Skymet forecasts normal monsoon this year


Rainfall during the four-month monsoon season (June-September) is expected to be 102% of the long-period average (LPA) of 868.6 mm with a model error of +/-5%, Skymet said. Cumulative monsoon rains nationwide between 96-104% of LPA is considered as ‘normal’.

State-run India Meteorological Department (IMD) will release its first forecast for the 2024 southwest monsoon in a few weeks.

In its earlier foreshadowing released on 12 January, Skymet assessed monsoon to be “normal” and retains the same. 

“El Nino is swiftly flipping over to La Nina. And monsoon circulation tends to be stronger during La Nina years. Also, the transition from Super El Nino to strong La Nina has historically tended to produce a decent monsoon. However, monsoon season may start with a risk of impairment, attributable to the remnant effects of El Nino. The second half of the season will have an overwhelming edge over the primal phase,” said Jatin Singh, managing director of Skymet, referring to weather patterns that shape the seasonal rains.

Indian Ocean Dipole (IOD), another factor influencing southwest monsoon in India, is also expected to remain positive this year.

“A preliminary forecast of positive IOD this season will work in tandem with La Nina for better monsoon prospects. Also, the rainfall distribution is likely to be diverse and equitable for the season, as a whole,” Skymet said.

Last year, the monsoon ended with 6% below-normal rainfall. Monsoon is crucial for India as it delivers nearly 70% of its annual rainfall, making it important for farming. Nearly half of India’s arable land doesn’t have access to irrigation and depends on these rains to grow crops such as rice, corn, cane, cotton and soybean.

About 56% of the net cultivated area is rain-fed, accounting for 44% of food production, making rains essential for India’s food security. Normal rainfall leads to robust crop production, helping keep a lid on food prices, including vegetables.

The forecast comes at a time when El Nino caused drought and prolonged dry spells in Asia as the Pacific Ocean warmed, driving the government to tackle inflation by taking a series of preventative measures, including the launch of Bharat atta, rice and dal, and export curbs.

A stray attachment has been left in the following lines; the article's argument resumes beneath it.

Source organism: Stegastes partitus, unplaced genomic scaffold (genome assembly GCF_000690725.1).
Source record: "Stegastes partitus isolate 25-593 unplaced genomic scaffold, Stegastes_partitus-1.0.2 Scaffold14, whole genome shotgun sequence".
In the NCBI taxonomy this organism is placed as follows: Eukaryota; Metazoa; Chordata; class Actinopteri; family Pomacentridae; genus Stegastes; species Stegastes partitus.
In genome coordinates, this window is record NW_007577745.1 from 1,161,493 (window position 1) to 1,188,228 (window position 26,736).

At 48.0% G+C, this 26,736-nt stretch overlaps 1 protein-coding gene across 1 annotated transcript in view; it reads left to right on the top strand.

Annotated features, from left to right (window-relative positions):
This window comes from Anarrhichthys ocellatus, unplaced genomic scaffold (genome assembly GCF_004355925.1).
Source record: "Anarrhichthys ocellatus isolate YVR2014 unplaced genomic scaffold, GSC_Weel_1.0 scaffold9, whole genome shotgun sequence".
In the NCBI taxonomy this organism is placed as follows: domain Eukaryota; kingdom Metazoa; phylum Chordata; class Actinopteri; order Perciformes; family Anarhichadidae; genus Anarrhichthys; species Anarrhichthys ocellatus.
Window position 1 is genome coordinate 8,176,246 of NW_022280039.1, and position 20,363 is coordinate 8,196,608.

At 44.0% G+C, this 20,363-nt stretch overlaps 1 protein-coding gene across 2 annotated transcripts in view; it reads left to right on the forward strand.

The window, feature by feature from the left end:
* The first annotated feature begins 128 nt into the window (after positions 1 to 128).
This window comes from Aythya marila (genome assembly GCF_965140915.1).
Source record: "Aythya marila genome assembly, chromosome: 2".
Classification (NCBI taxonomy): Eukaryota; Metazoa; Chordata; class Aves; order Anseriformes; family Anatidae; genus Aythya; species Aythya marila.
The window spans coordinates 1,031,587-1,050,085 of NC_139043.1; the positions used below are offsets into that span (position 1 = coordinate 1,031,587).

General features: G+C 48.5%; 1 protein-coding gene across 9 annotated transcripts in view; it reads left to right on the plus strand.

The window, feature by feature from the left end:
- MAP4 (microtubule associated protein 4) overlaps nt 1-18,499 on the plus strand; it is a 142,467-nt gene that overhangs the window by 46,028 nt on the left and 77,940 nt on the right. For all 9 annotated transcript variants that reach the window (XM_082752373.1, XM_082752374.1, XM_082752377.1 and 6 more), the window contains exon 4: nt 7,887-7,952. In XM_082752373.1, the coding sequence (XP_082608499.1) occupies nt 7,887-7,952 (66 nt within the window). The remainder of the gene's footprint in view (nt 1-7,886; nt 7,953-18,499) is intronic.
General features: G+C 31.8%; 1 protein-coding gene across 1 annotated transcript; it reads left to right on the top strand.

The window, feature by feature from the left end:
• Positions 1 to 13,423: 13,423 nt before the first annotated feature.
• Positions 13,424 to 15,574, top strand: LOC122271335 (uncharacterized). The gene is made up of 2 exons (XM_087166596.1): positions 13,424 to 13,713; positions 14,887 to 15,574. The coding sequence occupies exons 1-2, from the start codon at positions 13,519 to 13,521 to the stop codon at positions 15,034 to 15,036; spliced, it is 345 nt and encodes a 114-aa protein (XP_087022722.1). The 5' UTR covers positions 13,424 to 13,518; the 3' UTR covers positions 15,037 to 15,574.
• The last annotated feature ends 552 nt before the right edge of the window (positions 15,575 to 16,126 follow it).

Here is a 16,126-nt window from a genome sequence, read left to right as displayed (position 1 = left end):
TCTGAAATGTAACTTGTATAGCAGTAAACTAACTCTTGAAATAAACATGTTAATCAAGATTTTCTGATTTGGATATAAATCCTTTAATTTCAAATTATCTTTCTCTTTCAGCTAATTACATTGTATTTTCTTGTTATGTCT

India’s retail inflation marginally decreased to 5.09% in February from 5.1% in January — still above the central bank’s 4% target. The period saw food and beverage prices surge above 7% for the fourth consecutive month.

The forecast also assumes significance as India’s water level in 150 major reservoirs fell to 35% of capacity as of Thursday.

“It is too early to be optimistic as arrival and spread are more important. With the present heat wave and low reservoir levels, the timing is more critical. That will affect the agri prospects and rural demand. As of now, it is a positive signal which was expected as the world over La Nina was to prevail,” said Madan Sabnavis, chief economist at Bank of Baroda.

According to the latest data from the Central Water Commission, the available water level this week in these reservoirs was 61.801 billion cubic metres (BCM), 17% lower than the corresponding period last year when it was 74.47 BCM and 2% lower than the average of last 10 years (63.095 BCM). The live storage available in 150 reservoirs as of Thursday was 83% of the live storage of the corresponding period of the previous year and 98% of storage of average of the past 10 years.

“Despite an increase in irrigation intensity, Indian agriculture has a high dependence on rainfall. This is evident from agriculture GVA (gross valur added) growth in the December quarter of 2023-24. On the assumption of normal rainfall and its spread over space and time across the country during June-September (southwest monsoon), Indian agricultural GVA is expected to grow around 3% in 2024-25,” Devendra Pant, chief economist at India Ratings, estimated.

GVA growth of agriculture and allied sectors contracted 0.8% in the October-December quarter from 1.6% growth seen in the previous quarter. This is the first time in 19 quarters that farm GVA saw a decline. The growth rate was 5.2% in the year-ago period. In FY23, agriculture GVA growth stood at 4.7%, while in the first quarter of the current financial year, it was recorded at 3.5%.

Skymet said it expects sufficiently good rains in the South, West and Northwest India. Core monsoon rainfed zones of Maharashtra and Madhya Pradesh will also receive adequate rainfall.

The eastern states of Bihar, Jharkhand, Odisha and West Bengal may get deficit rainfall during peak monsoon months of July and August. Northeast India is likely to see less than normal rains during the first half of the season.

“As the FMCG industry continues to adapt to shifting market dynamics, the prospect of a normal monsoon instills a sense of optimism. Anticipated favourable rainfall not only augurs well for agricultural output but also promises to bolster rural demand, a pivotal driver of our industry’s growth trajectory. Improving macro-indicators and the robust agricultural output growth would uplift consumer sentiments. Sectors like personal wash and home care would be potential beneficiaries,” said Aasif Malbari, CFO, Godrej Consumer Products Ltd.

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Published: 09 Apr 2024, 07:45 PM IST

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